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asleep? An armed launch'll keep the would not have escaped that search beggars under; but we'll create a diver- for ten minutes. They chuckled sion. That's what we're here for -to loudly; the sound of their derisive create a diversion. You watch."

voices came along the water like a The Immortal glided into the richly message of dread. set bay like a leaden messenger of But alas for their hopes of slaughter! wrath. No flag flew from her gaff; The strange uew arrival in the harbor from a distance, allowing for the in- was commencing to salute the flag. experience of any watching eyes, she Well, it was only just; the new Re. might have been taken for any low- public deserved that mark of recogniclass passenger-steamer. A ramshackle tion. But a sudden exclamation from fort on the end of the other sandspit, one of the leaders turned all eyes citythat with the first mentioned composed wards. They were just in time to see the harbor, flung a tattered flag to the a large piece of masonry detach itself breeze as a signal for the approaching from the old palace and fall in dusty craft to display her colors. Kar- ruins. Surprise held them speechless anagh's square face gave no sign that for a moment; then a roar of anger he had seen.

burst from two hundred throats. But Cingleton watched a long straggling a dull blue flash burst from the side line of redcoated, barefooted men rac- of the lead-colored steamer in the bay ing along the sandspit. He held his as if in answer, and a dull boom re. breath as he gazed, for his heart-beats verberated among the sandhills as anthreatened to choke him.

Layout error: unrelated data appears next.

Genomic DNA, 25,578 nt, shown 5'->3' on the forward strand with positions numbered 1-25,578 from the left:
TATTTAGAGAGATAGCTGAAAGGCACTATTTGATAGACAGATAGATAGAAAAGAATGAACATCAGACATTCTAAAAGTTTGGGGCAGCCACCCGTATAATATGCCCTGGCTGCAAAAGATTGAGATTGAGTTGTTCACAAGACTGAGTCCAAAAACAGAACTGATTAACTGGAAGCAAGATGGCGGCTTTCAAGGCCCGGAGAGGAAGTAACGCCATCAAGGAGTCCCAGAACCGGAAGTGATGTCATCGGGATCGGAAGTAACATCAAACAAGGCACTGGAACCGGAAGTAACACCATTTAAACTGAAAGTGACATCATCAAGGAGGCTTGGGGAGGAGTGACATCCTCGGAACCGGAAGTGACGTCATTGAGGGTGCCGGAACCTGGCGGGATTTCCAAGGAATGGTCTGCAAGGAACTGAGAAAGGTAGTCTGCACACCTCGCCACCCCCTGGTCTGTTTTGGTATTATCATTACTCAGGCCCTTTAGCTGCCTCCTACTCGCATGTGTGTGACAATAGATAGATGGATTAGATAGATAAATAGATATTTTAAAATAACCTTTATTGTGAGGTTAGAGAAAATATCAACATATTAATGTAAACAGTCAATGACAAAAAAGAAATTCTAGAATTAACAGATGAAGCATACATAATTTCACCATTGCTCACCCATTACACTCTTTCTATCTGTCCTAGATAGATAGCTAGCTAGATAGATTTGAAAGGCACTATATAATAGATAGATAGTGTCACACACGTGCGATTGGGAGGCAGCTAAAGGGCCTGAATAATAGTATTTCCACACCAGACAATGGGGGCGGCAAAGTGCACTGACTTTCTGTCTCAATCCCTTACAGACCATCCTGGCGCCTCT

other large lump of stone and mortar Kavanagh whistled unconcernedly. fell giddily. "Always remember the Monroe Doc “Betrayed!" groaned one of their trine, me boy," he said cheerfully leaders, the redoubtable Fuegos him.

"Oh, confound the Monroe Doctrine! self. “The cursed steamer from”—Aren't you going to do anything?" But from where? That he was not

"That I am. The toy fort is asking able to understand. No Power was at us to salute. We'll salute in a little war with Wisteria; every other nation minute. By the way, are there any knew that the country was too busy of four own correspondents' in that with its own affrays to wish to take large city?"

a' hand in the game. Before he could "Blest if I know. But if you're find a solution the whole broadside of afraid of the thing leaking out, I'll the Immortal flashed out with a promise you, once the President gets crunching roar. The entire sea-wall back, there'll be no telegrams sent. of the palace crumbled away into it. And the cables are all cut; they always self like a shut telescope. do that first."